Pennsylvanian Chris Doggett claims that he had the idea to build a supercar back in 2013. Yes, you read that correctly: Build a supercar! Without a doubt, this is an ambitious task, especially when you take into consideration the attributes of a modern-day supercar. And if that doesn’t seem like enough of a stretch, then throw in the self-imposed constraint of doing it on a budget.
Sound crazy? Maybe. But Doggett had a plan. Over the years, he had developed a soft spot for anything wearing a Prancing Horse badge, so finding the right older Ferrari would be the crucial starting point. “I wanted a Ferrari that I could play with, and play with severely,” he explains.
Initially, Doggett’s plan was to purchase a reasonably priced F355 Spider in decent shape. After numerous failed attempts to find one that met his criteria, an unexpected good deal presented itself. “I was at an auction and spotted an ’05 360 Spider equipped with an F1 transmission,” he recalls. “Overall, it was in remarkably good condition, with just a shade over 30 grand on the odometer. The only fault was with the interior, which exhibited signs of wear.”
Needless to say, the 360 had found its new home. While the car wasn’t what Doggett had originally envisioned, the newer Ferrari was a better place to start. Introduced as a replacement for the F355 in 1999, the 360 represented a huge engineering and technological leap forward. The Modena’s all-aluminum spaceframe chassis offered a more than 40-percent increase in structural rigidity over the F355’s steel chassis yet weighed almost 30 percent less. The 360 Spider, which arrived in 2000, weighed 130 pounds more than the Modena, but since the platform had been designed with a convertible version in mind, the topless 360 boasted similar torsional rigidity.
Mechanically, the Spider was mostly identical to the Modena, which meant a stout 400-hp 3.6-liter V8, a 0-60 mph sprint of 4.6 seconds and a top speed above 180 mph. These were stellar figures at the time, and many enthusiasts considered the 360 to be the best sports car ever made. Some went as far as calling it a genuine supercar, but in the LaFerrari era that moniker no longer applied. The obvious question for Doggett was, what could you do to a 360 to bring it to the next level?
The answer, of course, was to add power. To get the project going, Doggett enlisted the services of Bill Moss, the owner of Bill Moss Auto Repair in Warminster, PA. Moss has long cared for the rest of Doggett’s collection, an eclectic mix of cars that have one thing in common: They are all supercharged or turbocharged. The 360 would therefore be the next candidate to receive some forced-induction magic.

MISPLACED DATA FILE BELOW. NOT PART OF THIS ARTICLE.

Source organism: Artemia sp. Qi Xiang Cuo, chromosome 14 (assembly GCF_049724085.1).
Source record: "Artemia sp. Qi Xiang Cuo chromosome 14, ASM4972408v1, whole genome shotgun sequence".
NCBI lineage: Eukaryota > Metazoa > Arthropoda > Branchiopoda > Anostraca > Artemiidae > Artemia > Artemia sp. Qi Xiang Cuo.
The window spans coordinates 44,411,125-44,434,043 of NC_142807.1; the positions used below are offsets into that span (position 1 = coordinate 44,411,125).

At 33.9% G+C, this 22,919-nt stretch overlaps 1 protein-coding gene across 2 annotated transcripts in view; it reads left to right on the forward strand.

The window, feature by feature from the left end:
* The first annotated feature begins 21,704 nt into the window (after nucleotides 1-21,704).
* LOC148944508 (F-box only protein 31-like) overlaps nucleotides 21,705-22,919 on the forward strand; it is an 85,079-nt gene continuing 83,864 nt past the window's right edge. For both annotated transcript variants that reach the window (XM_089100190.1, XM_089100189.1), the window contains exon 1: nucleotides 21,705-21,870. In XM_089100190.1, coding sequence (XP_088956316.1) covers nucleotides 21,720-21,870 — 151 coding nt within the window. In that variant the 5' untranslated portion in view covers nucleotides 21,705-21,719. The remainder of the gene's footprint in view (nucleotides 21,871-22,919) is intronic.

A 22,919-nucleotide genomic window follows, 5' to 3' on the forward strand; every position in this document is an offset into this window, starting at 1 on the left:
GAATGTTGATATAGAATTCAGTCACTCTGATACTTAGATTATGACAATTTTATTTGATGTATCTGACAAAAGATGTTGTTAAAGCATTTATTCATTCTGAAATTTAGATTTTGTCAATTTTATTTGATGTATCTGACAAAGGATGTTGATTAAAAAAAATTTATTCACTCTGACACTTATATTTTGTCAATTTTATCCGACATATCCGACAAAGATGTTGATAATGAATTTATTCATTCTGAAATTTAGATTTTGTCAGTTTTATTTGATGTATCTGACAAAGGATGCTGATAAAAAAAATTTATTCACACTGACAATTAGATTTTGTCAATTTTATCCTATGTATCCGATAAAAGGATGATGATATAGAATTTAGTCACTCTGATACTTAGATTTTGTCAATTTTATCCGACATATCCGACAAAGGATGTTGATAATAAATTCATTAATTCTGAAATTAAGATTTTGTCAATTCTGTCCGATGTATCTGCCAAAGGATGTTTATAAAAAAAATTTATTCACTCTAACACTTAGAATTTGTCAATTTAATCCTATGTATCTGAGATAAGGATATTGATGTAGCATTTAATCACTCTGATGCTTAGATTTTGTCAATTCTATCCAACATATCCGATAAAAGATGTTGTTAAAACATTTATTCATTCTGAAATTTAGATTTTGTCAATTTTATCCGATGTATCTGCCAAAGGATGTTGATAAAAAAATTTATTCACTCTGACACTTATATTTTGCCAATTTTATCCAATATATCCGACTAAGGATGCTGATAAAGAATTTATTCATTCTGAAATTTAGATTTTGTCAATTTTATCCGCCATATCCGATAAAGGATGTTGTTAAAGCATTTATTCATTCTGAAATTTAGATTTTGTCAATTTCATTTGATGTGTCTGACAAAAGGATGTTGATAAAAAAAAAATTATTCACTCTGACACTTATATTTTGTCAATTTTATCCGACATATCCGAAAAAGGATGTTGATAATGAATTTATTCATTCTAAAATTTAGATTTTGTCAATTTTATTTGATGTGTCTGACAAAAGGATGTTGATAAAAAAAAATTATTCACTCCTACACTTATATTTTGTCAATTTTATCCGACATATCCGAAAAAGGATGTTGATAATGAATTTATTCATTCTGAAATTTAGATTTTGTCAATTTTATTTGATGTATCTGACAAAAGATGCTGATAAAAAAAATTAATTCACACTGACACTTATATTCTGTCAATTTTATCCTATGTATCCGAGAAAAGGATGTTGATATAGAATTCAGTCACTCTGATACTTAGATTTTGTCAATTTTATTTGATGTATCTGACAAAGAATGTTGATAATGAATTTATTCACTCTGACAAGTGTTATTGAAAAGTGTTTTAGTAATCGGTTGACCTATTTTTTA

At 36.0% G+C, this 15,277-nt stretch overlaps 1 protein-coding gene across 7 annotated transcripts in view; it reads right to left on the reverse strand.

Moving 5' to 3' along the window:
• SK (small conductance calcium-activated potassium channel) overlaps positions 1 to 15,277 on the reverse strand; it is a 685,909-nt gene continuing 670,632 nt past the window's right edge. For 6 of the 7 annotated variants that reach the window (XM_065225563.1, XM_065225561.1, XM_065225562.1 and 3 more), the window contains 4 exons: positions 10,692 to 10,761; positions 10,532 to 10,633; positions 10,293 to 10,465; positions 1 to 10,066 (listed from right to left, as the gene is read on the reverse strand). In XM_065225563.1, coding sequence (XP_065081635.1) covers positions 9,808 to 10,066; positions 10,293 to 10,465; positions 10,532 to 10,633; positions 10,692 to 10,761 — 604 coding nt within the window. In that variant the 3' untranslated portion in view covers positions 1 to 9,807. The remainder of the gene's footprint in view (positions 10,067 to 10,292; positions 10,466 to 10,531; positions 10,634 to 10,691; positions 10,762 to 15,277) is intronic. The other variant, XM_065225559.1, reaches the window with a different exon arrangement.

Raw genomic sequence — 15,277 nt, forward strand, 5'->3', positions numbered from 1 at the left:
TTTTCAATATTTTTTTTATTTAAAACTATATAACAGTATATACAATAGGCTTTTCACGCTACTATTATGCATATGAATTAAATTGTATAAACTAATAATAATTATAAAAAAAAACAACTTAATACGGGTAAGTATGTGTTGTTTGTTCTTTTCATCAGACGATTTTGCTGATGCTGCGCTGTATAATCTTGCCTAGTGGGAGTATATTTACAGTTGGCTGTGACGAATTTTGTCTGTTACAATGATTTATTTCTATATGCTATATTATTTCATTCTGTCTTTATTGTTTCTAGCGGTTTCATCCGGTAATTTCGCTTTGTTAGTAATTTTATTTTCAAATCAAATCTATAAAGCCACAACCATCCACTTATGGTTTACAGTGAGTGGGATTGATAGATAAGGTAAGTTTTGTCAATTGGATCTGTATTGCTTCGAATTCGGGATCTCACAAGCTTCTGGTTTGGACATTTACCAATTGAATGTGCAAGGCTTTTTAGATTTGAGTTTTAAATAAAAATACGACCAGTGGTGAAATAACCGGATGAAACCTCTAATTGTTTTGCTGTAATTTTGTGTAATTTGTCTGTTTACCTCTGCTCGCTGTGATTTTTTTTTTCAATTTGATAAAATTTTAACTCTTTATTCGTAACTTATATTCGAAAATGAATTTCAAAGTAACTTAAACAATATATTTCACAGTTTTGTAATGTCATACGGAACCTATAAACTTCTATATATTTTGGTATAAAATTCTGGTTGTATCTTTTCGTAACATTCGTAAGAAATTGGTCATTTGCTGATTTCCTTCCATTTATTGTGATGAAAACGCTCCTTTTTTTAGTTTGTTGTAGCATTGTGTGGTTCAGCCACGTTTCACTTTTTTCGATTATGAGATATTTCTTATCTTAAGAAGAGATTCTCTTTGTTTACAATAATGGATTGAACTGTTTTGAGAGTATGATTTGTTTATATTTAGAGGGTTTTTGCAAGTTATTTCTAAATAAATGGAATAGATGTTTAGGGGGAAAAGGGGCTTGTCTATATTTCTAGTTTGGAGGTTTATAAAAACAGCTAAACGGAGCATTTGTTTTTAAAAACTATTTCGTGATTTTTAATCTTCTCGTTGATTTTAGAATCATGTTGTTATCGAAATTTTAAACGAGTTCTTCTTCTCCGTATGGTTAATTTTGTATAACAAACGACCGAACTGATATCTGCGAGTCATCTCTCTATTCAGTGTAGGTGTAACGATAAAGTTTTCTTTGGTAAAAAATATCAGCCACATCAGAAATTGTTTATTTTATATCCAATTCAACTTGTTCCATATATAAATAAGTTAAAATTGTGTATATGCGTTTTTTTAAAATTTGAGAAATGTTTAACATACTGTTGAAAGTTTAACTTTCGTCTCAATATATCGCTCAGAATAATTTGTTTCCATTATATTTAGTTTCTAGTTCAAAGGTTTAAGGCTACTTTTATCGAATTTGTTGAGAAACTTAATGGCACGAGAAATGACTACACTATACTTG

AS DOGGETT OUTLINED HIS IDEAS for the car and the specific budget he wanted to hit, Moss offered only one caveat: “It’s a Ferrari—throw that budget out the window!” Doggett eventually agreed, and it was time to get to work.
Moss is no stranger to extracting massive horsepower from turbocharged engines, from building 700-plus horsepower mills for Buick Grand Nationals or pushing his own twin-turbo AMC Gremlin past the 200-mph mark on the dragstrip. But the Ferrari presented a new set of challenges, most significantly his complete lack of familiarity with the available resources for such a build. In addition, Doggett didn’t want any internal engine modifications, so Moss had to come up with a system that would work with the stock powerplant.
“I thought the engine would be fine,” Moss recalls. “The compression ratio, at 11.0:1, was going to be a bit high for a turbo motor, so 6.5 pounds of boost would be the limit, but this would still allow for respectable gains in power.”
Once Moss started gathering information, he found there were a number of options, with either one or two turbos, available. Most didn’t appeal to him, but then he found a company that seemed to have the right setup. “The system was symmetrical and they were using good quality parts,” says Moss. “It had Tial wastegates and blow-off valves, along with Precision turbos, which is all stuff that I’ve used.” The kit also included custom-built air-to-water intercoolers and a stainless-steel exhaust.